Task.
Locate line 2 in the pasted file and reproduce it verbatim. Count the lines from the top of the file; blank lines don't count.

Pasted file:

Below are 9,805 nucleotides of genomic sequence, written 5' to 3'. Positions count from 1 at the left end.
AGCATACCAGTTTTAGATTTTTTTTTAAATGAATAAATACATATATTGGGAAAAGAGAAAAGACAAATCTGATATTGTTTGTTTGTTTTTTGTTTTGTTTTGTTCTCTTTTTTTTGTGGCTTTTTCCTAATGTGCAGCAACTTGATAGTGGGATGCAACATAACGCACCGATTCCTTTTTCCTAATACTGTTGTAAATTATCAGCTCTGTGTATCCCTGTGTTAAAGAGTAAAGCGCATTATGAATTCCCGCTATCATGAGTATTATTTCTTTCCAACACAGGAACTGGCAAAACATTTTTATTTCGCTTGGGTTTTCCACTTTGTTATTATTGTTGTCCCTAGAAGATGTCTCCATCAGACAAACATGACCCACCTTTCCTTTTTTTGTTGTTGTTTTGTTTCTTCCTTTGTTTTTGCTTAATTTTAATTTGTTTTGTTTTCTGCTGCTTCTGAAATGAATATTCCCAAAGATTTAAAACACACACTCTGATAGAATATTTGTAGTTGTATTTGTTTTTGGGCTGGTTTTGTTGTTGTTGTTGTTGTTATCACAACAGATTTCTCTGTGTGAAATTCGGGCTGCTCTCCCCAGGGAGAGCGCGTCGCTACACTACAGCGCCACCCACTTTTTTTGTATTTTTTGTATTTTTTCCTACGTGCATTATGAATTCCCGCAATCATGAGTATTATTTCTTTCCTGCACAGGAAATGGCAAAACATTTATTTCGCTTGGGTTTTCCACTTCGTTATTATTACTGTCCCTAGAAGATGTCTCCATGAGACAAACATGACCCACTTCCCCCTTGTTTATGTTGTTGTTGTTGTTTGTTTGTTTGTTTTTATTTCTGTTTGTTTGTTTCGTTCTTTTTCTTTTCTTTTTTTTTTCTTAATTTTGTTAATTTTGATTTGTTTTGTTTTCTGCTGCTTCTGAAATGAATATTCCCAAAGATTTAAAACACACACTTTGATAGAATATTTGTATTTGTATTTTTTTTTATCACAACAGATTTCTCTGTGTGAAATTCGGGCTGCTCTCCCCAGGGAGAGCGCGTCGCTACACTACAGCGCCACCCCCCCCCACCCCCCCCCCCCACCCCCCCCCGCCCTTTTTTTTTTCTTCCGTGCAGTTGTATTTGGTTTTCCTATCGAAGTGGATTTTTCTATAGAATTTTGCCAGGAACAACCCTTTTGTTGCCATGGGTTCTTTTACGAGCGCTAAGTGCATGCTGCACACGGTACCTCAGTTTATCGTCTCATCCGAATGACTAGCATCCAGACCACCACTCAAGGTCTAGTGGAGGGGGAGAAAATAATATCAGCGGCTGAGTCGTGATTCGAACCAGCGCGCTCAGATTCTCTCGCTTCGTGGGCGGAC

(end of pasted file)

AGCATACCAGTTTTAGATTTTTTTTTAAATGAATAAATACATATATTGGGAAAAGAGAAAAGACAAATCTGATATTGTTTGTTTGTTTTTTGTTTTGTTTTGTTCTCTTTTTTTTGTGGCTTTTTCCTAATGTGCAGCAACTTGATAGTGGGATGCAACATAACGCACCGATTCCTTTTTCCTAATACTGTTGTAAATTATCAGCTCTGTGTATCCCTGTGTTAAAGAGTAAAGCGCATTATGAATTCCCGCTATCATGAGTATTATTTCTTTCCAACACAGGAACTGGCAAAACATTTTTATTTCGCTTGGGTTTTCCACTTTGTTATTATTGTTGTCCCTAGAAGATGTCTCCATCAGACAAACATGACCCACCTTTCCTTTTTTTGTTGTTGTTTTGTTTCTTCCTTTGTTTTTGCTTAATTTTAATTTGTTTTGTTTTCTGCTGCTTCTGAAATGAATATTCCCAAAGATTTAAAACACACACTCTGATAGAATATTTGTAGTTGTATTTGTTTTTGGGCTGGTTTTGTTGTTGTTGTTGTTGTTATCACAACAGATTTCTCTGTGTGAAATTCGGGCTGCTCTCCCCAGGGAGAGCGCGTCGCTACACTACAGCGCCACCCACTTTTTTTGTATTTTTTGTATTTTTTCCTACGTGCATTATGAATTCCCGCAATCATGAGTATTATTTCTTTCCTGCACAGGAAATGGCAAAACATTTATTTCGCTTGGGTTTTCCACTTCGTTATTATTACTGTCCCTAGAAGATGTCTCCATGAGACAAACATGACCCACTTCCCCCTTGTTTATGTTGTTGTTGTTGTTTGTTTGTTTGTTTTTATTTCTGTTTGTTTGTTTCGTTCTTTTTCTTTTCTTTTTTTTTTCTTAATTTTGTTAATTTTGATTTGTTTTGTTTTCTGCTGCTTCTGAAATGAATATTCCCAAAGATTTAAAACACACACTTTGATAGAATATTTGTATTTGTATTTTTTTTTATCACAACAGATTTCTCTGTGTGAAATTCGGGCTGCTCTCCCCAGGGAGAGCGCGTCGCTACACTACAGCGCCACCCCCCCCCACCCCCCCCCCCCACCCCCCCCCGCCCTTTTTTTTTTCTTCCGTGCAGTTGTATTTGGTTTTCCTATCGAAGTGGATTTTTCTATAGAATTTTGCCAGGAACAACCCTTTTGTTGCCATGGGTTCTTTTACGAGCGCTAAGTGCATGCTGCACACGGTACCTCAGTTTATCGTCTCATCCGAATGACTAGCATCCAGACCACCACTCAAGGTCTAGTGGAGGGGGAGAAAATAATATCAGCGGCTGAGTCGTGATTCGAACCAGCGCGCTCAGATTCTCTCGCTTCGTGGGCGGAC